Powder choices for rifles can be a bit tricky. Unfortunately, in some cases, powder manufacturers use names that are nearly, but not quite, identical. Consider the very popular .308 Winchester with a 165 grain bullet, a very popular combination. Both Hodgdon and IMR make a 4895 powder, while both IMR and Accurate make a 4064 powder. While all of these will work in the .308, the data IS NOT interchangeable! IMR 4064 shows a maximum charge of 46.3 grains, while AA 4064 shows 50.8 or 52.3 (depending on bullet choice). Though it would not be easy to do with this powder, putting 50 grains of IMR 4064 behind a 165 grain bullet could result in serious injury to both rifle and shooter. Be very careful that you are loading the powder you THINK you are loading. Otherwise, the procedure for choosing a powder is the same as choosing for the handgun. Many manual, such as Sierra and Speer, recommend a powder for accuracy and/or hunting loads. These are a good place to start, but there is no "best".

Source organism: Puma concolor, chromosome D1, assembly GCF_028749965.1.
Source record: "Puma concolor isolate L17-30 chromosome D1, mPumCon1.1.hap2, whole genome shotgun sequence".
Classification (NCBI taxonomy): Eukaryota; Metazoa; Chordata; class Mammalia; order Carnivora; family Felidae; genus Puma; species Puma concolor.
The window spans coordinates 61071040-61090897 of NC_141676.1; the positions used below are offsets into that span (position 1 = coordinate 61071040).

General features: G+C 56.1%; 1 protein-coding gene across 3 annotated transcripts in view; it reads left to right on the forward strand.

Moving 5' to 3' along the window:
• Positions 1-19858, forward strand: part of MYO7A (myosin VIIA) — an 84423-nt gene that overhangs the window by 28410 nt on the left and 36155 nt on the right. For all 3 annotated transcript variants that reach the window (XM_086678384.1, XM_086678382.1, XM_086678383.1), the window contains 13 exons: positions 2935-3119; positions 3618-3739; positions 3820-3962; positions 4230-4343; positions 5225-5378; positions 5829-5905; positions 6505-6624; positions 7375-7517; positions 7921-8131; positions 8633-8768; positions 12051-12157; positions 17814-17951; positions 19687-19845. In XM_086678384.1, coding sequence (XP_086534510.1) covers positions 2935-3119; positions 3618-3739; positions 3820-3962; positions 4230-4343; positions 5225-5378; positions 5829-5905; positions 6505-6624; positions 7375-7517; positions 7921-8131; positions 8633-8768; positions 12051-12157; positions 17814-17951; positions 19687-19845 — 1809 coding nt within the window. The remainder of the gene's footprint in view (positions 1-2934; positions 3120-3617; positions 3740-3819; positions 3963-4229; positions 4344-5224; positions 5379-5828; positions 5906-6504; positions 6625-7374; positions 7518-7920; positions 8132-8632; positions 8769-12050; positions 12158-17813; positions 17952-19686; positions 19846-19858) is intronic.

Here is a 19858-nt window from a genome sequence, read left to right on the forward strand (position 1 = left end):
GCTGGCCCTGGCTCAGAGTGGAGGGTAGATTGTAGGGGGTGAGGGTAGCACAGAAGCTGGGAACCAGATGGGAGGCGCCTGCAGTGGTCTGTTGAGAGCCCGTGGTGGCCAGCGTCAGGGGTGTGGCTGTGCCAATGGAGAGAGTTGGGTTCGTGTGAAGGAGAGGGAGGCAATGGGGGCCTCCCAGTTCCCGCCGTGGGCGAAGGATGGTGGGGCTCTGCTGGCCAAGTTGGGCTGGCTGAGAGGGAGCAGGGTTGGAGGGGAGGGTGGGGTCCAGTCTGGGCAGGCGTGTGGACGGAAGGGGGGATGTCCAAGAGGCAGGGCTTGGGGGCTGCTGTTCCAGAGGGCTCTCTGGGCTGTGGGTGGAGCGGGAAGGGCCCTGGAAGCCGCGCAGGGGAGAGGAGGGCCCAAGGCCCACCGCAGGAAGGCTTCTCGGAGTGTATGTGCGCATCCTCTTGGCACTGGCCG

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Finally, for the beginner, there is the choice of bullets. For handguns you can usually choose jacketed or lead bullets. Lead bullets are available for some rifle calibers, but most beginners will stick to the more widely available jacketed bullets for rifles. Again, the choice is based on what you want the bullet to do. Looking for a self defense bullet for a handgun? Start with the jacketed hollowpoints made by Hornady, Speer, Barnes or the other major manufacturers. Want to hunt with your revolver? Try jacketed soft points by Speer, Sierra, Hornady, Winchester and Remington. For plinking, there are plated bullets available from Berry Bullets or Rainier bullets and lead from a number of different makers. Pick one, then find "THE" load for it. It's a sure bet you won't stop with that.